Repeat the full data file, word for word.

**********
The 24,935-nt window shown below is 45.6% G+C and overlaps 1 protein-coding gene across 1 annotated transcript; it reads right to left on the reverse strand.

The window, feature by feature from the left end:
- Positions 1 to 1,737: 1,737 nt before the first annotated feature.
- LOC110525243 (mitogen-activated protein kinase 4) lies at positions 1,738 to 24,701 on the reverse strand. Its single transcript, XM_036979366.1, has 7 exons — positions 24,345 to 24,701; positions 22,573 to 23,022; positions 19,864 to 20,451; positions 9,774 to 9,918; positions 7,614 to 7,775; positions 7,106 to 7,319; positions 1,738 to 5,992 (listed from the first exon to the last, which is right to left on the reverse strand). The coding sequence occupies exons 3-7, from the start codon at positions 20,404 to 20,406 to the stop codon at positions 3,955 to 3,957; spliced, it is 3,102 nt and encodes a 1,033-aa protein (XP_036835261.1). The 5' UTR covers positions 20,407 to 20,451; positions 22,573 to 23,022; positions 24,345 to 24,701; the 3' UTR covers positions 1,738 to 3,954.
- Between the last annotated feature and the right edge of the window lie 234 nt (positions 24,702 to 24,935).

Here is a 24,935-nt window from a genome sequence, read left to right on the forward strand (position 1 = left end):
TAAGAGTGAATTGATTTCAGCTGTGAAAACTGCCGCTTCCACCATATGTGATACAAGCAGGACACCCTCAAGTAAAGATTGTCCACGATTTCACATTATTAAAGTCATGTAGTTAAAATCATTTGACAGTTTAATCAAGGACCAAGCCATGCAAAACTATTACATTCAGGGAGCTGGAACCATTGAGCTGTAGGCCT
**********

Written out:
The 24,935-nt window shown below is 45.6% G+C and overlaps 1 protein-coding gene across 1 annotated transcript; it reads right to left on the reverse strand.

The window, feature by feature from the left end:
- Positions 1 to 1,737: 1,737 nt before the first annotated feature.
- LOC110525243 (mitogen-activated protein kinase 4) lies at positions 1,738 to 24,701 on the reverse strand. Its single transcript, XM_036979366.1, has 7 exons — positions 24,345 to 24,701; positions 22,573 to 23,022; positions 19,864 to 20,451; positions 9,774 to 9,918; positions 7,614 to 7,775; positions 7,106 to 7,319; positions 1,738 to 5,992 (listed from the first exon to the last, which is right to left on the reverse strand). The coding sequence occupies exons 3-7, from the start codon at positions 20,404 to 20,406 to the stop codon at positions 3,955 to 3,957; spliced, it is 3,102 nt and encodes a 1,033-aa protein (XP_036835261.1). The 5' UTR covers positions 20,407 to 20,451; positions 22,573 to 23,022; positions 24,345 to 24,701; the 3' UTR covers positions 1,738 to 3,954.
- Between the last annotated feature and the right edge of the window lie 234 nt (positions 24,702 to 24,935).

Here is a 24,935-nt window from a genome sequence, read left to right on the forward strand (position 1 = left end):
TAAGAGTGAATTGATTTCAGCTGTGAAAACTGCCGCTTCCACCATATGTGATACAAGCAGGACACCCTCAAGTAAAGATTGTCCACGATTTCACATTATTAAAGTCATGTAGTTAAAATCATTTGACAGTTTAATCAAGGACCAAGCCATGCAAAACTATTACATTCAGGGAGCTGGAACCATTGAGCTGTAGGCCT